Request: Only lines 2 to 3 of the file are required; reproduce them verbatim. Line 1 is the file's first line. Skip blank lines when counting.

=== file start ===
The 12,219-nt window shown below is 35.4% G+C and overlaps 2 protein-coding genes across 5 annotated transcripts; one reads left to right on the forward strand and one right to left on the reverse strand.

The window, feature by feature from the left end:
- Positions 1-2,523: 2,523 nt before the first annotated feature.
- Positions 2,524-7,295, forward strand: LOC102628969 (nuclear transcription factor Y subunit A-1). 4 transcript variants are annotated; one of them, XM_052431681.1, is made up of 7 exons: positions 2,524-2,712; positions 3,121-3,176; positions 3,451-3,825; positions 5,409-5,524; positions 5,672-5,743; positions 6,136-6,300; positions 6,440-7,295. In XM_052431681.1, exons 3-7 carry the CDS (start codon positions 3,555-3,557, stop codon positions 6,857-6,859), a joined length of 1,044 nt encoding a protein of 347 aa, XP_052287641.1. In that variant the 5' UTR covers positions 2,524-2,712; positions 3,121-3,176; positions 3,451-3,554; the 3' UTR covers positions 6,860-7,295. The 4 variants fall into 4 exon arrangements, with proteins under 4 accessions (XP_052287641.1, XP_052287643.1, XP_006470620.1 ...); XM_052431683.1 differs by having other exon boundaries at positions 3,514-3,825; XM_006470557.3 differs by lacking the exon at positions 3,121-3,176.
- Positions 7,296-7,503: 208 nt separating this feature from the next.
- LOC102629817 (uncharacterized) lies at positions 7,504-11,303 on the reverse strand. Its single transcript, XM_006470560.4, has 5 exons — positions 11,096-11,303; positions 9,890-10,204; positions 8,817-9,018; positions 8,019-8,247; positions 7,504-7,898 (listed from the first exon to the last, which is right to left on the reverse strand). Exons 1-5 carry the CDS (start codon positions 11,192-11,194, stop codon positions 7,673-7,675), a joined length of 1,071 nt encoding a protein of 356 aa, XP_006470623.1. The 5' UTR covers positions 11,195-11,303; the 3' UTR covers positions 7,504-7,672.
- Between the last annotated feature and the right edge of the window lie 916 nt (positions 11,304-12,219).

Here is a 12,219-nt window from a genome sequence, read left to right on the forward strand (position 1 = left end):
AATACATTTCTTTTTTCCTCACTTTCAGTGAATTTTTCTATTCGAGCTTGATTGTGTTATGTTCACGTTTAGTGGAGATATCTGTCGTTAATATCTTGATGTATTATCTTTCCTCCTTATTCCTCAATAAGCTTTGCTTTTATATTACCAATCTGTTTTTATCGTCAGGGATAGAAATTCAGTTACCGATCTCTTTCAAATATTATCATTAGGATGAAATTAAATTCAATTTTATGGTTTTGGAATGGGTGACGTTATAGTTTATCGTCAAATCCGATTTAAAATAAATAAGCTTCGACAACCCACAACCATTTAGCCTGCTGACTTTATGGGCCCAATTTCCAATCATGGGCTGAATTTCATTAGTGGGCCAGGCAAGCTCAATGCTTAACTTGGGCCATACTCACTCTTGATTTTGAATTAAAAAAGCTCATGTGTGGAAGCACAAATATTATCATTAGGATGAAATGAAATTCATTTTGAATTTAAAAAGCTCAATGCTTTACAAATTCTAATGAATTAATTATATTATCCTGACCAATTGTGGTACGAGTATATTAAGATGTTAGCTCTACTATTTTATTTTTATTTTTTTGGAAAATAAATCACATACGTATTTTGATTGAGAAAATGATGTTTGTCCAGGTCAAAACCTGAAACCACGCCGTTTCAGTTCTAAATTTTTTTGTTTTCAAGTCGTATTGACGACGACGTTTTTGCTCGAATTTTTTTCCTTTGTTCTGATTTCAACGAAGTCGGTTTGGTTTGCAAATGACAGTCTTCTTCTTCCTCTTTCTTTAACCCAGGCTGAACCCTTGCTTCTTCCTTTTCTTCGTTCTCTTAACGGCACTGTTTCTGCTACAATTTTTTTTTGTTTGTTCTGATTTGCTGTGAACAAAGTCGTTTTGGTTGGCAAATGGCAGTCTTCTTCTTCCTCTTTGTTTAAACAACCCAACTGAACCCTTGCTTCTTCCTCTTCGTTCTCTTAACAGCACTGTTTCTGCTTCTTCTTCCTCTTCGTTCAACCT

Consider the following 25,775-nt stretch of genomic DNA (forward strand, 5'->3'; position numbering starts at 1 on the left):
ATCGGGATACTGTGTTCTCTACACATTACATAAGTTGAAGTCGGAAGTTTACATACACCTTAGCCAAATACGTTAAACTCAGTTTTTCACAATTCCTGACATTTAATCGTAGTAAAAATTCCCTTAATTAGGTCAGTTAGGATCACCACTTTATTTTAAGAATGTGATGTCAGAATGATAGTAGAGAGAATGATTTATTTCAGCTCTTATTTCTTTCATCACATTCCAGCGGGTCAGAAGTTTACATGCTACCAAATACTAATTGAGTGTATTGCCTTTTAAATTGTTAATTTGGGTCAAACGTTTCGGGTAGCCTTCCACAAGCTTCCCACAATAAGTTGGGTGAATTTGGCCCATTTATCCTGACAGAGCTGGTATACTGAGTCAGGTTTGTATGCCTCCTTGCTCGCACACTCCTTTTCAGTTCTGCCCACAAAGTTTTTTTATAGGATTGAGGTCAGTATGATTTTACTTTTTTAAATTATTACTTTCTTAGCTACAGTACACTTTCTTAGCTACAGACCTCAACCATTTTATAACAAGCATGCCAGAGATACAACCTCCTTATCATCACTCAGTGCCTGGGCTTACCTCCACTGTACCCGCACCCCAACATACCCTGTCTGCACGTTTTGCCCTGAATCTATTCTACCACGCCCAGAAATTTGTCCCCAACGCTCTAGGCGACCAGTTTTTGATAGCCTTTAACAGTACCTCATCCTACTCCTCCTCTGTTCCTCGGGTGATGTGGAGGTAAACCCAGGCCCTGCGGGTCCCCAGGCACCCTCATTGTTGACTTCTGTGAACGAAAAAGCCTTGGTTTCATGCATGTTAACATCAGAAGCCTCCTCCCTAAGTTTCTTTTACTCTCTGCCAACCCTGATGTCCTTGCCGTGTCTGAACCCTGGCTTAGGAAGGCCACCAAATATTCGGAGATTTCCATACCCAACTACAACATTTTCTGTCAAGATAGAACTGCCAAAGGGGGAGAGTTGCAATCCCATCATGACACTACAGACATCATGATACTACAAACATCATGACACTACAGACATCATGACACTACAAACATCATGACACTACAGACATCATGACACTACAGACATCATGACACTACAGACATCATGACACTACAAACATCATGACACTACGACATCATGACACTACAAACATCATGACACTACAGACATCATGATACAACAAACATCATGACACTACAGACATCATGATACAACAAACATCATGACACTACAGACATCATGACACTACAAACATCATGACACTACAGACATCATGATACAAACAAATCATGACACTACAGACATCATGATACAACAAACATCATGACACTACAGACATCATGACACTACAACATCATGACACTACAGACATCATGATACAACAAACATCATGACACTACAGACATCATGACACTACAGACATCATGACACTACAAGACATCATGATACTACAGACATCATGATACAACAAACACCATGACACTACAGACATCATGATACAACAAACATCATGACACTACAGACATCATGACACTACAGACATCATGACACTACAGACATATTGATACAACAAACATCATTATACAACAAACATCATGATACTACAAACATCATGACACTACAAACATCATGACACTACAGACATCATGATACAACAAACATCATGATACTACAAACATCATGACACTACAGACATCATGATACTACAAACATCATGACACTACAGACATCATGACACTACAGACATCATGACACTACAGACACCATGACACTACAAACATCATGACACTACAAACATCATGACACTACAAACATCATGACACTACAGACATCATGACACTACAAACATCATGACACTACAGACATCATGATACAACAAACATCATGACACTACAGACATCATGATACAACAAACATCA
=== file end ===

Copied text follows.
The window, feature by feature from the left end:
- Positions 1-2,523: 2,523 nt before the first annotated feature.